Hummingbirds are magical creatures. A couple months ago, I noticed one hovering outside my bedroom window, trying to get to the purple orchid on the other side. I didn’t want it to hurt itself trying to fly though my window, so I promptly bought this hummingbird feeder. That’s an affiliate link, and I really hope you purchase one. You won’t regret it!
Hanging a hummingbird feeder and a basket of red, white, and purple flowers on my back porch has been the greatest, simplest upgrade to my living space. I’ve since bought another, and am gifting more to friends.
Not only is the feeder gorgeous itself, but it attracts ruby-throated hummingbirds that are oh-so-fun to watch! I’ve been gushing about hummingbirds so much, friends started sending me articles about them.
Sorry for the sub-par photos. These hummingbirds deserve a proper camera, not just an iPhone.
Fun facts about hummingbirds:
- Hummingbirds have the largest hearts—relative to their size—of all birds
- Large hearts allow them to pump blood more efficiently so they can perform Olympic-level acrobatics as they zoom through the air
- They’re the only birds that can hover and fly backward and upside down
- Hummingbirds also have the largest brains of all birds
- They’re the second-largest family of birds in the Americas
- There are more than 300 species of hummingbirds
- Hummingbirds need to eat every 10 to 15 minutes
- Hummingbirds go into a mini-hibernation state (torpor) when they can’t maintain their 105º F body temperature
Hummingbirds As Spirit Animals in Folklore and Mythology
The hummingbird is a sacred animal to the ancient Aztec and Mayan civilizations and many Native American tribes. If you google “hummingbird symbolism” or “hummingbird spirit guide meanings,” you’ll find various magical associations.
I’m not going to get into all that right now. I think hummingbirds mean different things to every person who has an affinity for them. My friend Hayley and I both feel like hummingbirds (and dragonflies) appear when we need a sign that we’re on the right track. They’re like a “YES” from Mother Earth.
My most recent experience with this occurred when I (re)started reading and hand-editing the first draft of what will become my first novel.
After setting it aside for perhaps too long, I took the spiral-bound bundle of typed pages out on my back deck—where my hummingbird feeder is set up—and got to work with a red pen.
Within 10 minutes, I was visited by not one, not two, but three ruby-throated hummingbirds! I knew this was a sign that my dreams of becoming a YA fantasy author will manifest.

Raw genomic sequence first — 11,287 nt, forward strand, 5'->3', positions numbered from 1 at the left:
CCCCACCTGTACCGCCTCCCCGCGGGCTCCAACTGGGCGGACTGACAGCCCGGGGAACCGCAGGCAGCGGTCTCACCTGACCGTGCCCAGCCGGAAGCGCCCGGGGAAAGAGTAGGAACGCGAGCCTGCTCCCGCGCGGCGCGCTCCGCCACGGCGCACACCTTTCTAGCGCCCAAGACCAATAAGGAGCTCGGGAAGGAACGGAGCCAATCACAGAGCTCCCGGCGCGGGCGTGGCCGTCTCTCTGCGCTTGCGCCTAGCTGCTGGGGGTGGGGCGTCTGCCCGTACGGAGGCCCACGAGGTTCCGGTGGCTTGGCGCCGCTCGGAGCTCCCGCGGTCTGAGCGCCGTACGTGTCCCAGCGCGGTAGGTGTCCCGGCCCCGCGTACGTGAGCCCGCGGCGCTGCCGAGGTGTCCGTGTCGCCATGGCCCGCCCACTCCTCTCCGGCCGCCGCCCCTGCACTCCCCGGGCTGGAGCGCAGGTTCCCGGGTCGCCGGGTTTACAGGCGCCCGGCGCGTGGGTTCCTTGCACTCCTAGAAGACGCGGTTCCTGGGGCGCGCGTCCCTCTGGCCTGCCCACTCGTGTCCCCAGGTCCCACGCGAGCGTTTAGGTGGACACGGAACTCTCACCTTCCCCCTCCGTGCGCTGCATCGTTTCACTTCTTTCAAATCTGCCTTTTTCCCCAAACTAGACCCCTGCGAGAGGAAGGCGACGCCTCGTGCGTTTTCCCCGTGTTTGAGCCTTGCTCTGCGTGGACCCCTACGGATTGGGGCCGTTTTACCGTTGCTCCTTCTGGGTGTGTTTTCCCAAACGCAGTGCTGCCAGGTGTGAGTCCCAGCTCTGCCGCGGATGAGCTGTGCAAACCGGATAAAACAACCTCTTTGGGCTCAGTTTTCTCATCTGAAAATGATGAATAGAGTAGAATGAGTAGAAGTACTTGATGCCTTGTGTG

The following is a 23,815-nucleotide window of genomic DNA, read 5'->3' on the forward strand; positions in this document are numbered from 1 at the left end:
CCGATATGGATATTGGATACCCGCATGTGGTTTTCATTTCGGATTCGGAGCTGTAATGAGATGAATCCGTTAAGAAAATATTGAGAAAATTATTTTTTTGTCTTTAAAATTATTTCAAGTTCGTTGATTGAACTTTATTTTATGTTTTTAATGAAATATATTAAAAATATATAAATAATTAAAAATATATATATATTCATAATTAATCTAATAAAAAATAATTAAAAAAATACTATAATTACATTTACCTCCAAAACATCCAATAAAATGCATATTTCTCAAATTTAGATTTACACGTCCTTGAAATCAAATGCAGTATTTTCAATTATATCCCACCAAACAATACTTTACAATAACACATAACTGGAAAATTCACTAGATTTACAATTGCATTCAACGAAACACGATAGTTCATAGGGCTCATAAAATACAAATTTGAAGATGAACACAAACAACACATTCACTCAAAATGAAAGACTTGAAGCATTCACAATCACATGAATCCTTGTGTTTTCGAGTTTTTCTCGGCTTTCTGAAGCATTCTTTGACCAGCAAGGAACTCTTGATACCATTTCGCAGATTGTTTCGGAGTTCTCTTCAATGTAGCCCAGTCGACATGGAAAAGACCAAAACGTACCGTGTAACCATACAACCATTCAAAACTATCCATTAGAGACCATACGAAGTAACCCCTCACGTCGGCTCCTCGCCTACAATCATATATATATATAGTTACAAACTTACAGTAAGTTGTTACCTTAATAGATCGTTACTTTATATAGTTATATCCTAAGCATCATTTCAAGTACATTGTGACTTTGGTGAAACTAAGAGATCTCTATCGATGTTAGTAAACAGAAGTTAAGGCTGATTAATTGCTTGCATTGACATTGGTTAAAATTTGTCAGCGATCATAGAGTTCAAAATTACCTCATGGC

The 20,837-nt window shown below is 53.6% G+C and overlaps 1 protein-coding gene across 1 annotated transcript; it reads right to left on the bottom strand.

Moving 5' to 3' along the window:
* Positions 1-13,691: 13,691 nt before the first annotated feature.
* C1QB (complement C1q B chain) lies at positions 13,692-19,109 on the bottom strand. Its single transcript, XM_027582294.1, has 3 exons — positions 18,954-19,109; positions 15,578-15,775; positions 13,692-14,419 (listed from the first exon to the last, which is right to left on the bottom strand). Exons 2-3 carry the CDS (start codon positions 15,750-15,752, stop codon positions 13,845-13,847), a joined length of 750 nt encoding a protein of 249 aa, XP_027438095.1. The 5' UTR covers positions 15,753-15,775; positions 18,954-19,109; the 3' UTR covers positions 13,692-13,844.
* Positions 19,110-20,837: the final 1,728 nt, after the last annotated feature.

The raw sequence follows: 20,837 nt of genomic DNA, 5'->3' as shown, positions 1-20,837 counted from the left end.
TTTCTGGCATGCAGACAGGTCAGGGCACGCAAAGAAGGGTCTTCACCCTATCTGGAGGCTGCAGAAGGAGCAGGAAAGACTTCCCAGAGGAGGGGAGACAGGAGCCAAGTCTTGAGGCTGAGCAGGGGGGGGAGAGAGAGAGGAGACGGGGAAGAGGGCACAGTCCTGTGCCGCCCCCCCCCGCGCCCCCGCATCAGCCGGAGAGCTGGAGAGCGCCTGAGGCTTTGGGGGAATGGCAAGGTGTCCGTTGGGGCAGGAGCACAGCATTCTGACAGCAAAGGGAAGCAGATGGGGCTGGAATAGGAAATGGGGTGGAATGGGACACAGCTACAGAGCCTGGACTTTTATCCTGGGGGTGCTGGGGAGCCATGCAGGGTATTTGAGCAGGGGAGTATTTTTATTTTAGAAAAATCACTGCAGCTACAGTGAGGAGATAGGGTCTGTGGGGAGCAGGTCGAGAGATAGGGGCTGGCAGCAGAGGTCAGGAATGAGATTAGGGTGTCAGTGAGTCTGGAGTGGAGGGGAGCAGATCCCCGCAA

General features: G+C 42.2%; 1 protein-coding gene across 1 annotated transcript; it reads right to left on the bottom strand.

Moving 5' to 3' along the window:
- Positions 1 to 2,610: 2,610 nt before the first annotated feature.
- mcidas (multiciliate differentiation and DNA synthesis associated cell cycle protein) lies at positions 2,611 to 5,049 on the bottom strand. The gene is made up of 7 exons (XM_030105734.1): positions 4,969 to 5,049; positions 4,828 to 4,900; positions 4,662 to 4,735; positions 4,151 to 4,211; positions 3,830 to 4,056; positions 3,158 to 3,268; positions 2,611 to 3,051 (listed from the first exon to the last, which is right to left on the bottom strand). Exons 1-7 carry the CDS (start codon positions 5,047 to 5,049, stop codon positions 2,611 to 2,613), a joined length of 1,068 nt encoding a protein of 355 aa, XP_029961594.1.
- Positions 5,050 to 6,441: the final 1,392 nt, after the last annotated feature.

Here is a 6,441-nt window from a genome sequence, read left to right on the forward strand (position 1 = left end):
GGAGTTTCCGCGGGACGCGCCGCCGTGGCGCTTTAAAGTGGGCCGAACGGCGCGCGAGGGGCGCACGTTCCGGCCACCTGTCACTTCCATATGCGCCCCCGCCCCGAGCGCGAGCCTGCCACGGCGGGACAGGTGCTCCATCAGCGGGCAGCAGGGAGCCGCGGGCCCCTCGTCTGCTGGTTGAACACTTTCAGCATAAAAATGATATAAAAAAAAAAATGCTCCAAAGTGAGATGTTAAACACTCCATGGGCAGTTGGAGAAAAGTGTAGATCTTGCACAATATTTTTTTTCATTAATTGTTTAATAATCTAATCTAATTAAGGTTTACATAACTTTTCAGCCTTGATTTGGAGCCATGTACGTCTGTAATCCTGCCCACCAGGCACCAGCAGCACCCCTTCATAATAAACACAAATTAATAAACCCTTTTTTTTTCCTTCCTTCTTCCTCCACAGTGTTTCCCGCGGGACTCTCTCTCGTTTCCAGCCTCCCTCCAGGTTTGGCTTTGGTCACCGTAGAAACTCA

But then I noticed something odd about the birds’ behavior. They were darting at one another and squeaking like little hovering dog toys. I couldn’t tell if they were fighting or courting one another.
My Hummingbirds Have A Scarcity Mindset
A google search revealed that hummingbirds do indeed fight. They’re especially likely to become territorial if vital resources like food and water are scarce. Much as I wish animals would cooperate in a Snow White-like fashion, nature is not a Disney movie.
There was more than enough nectar in the feeder (homemade simple syrup, no red dye!) to nourish all of them. They didn’t care. Instead of perching at one of the five flower-shaped feeding holes, they kept buzzing around, fending the others off.
That’s when I realized my hummingbirds have a scarcity mindset.
What is a scarcity mindset?
Scarcity mindset is a concept from Stephen Covey’s “The 7 Habits of Highly Successful People.” It involves:
- The belief that wealth and opportunities are limited
- Fear that you’ll never have enough
No bueno, friends. This first belief is simply not true in many cases, especially that of my hummingbirds.
Okay, maybe I’m being a little facetious in drawing parallels between these beautiful bitty birds and a serious psychological phenomenon that keeps many people in poverty.
The point is that perception of lack changes our thinking and behaviour. (That spelling was an accident. I’m an American who’s been reading a lot of international writers, and I guess the spelling is creeping into my system.)
The opposite of a scarcity mindset is one of abundance
There are plenty of times I’ve been in scarcity mode. As this Psychology Today article points out, a scarcity mindset can be helpful. So, I don’t want to discount it altogether.
However, I want these hummingbirds to stop fighting and enjoy the nectar I set out for them.
Whenever I feel that focusing on scarcity is holding me back, I flip it around.
I focus on abundance instead. Tapping is great for this. Brad Yates, one of my favorite EFT YouTubers, often reminds his audience that every breath we take is proof of the unlimited abundance of oxygen. Isn’t that beautiful?
How I’m shifting my hummingbirds into an abundance mindset
I can’t teach hummingbirds to tap.
What I can do is buy another feeder and set it up at a safe distance from the first. I’ve already ordered another one identical to the feeder hanging from my deck.
Most of the time, I see two birds buzzing one another away from the feeder. So, I think two feeders will work for now. If the third bird comes back and tries to start trouble, or if more begin to appear, I’ll keep setting up nectar stations all over my 10 acres of land. I’m also going to research native plants they like because washing and refilling a dozen hummingbird feeders every few days sounds like a lot of work.
I want the hummingbirds to know there’s more than enough sweetness for everyone. I want you to know that, too.
Speaking of abundance, I’ve recently reopened my email tarot readings shop. Please check it out! If you want to gain insight into your own material wealth, spiritual path, or another area of life, I’d love to help! Your support helps provide food, water, and shelter to hummingbirds, and all the wildlife that frequents my homestead.
Thank you for reading!
Cover image via Pexels.